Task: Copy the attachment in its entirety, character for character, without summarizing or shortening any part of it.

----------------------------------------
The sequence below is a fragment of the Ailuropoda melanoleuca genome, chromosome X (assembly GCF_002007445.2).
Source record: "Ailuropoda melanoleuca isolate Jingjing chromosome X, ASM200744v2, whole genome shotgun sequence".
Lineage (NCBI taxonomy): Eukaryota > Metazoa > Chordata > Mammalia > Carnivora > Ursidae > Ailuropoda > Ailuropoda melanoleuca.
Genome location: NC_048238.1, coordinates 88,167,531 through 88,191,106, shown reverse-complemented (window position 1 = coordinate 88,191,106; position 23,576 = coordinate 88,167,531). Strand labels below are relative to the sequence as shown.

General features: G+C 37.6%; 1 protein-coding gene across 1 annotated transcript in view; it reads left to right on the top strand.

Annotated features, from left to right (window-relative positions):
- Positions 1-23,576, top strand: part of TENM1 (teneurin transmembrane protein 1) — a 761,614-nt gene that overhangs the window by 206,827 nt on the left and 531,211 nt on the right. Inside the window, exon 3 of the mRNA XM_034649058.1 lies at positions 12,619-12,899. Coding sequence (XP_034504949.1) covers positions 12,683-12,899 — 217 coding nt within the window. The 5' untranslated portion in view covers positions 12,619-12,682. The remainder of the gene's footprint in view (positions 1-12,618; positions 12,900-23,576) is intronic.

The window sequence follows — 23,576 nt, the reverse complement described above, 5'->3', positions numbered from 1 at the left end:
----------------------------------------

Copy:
The sequence below is a fragment of the Ailuropoda melanoleuca genome, chromosome X (assembly GCF_002007445.2).
Source record: "Ailuropoda melanoleuca isolate Jingjing chromosome X, ASM200744v2, whole genome shotgun sequence".
Lineage (NCBI taxonomy): Eukaryota > Metazoa > Chordata > Mammalia > Carnivora > Ursidae > Ailuropoda > Ailuropoda melanoleuca.
Genome location: NC_048238.1, coordinates 88,167,531 through 88,191,106, shown reverse-complemented (window position 1 = coordinate 88,191,106; position 23,576 = coordinate 88,167,531). Strand labels below are relative to the sequence as shown.

General features: G+C 37.6%; 1 protein-coding gene across 1 annotated transcript in view; it reads left to right on the top strand.

Annotated features, from left to right (window-relative positions):
- Positions 1-23,576, top strand: part of TENM1 (teneurin transmembrane protein 1) — a 761,614-nt gene that overhangs the window by 206,827 nt on the left and 531,211 nt on the right. Inside the window, exon 3 of the mRNA XM_034649058.1 lies at positions 12,619-12,899. Coding sequence (XP_034504949.1) covers positions 12,683-12,899 — 217 coding nt within the window. The 5' untranslated portion in view covers positions 12,619-12,682. The remainder of the gene's footprint in view (positions 1-12,618; positions 12,900-23,576) is intronic.

The window sequence follows — 23,576 nt, the reverse complement described above, 5'->3', positions numbered from 1 at the left end: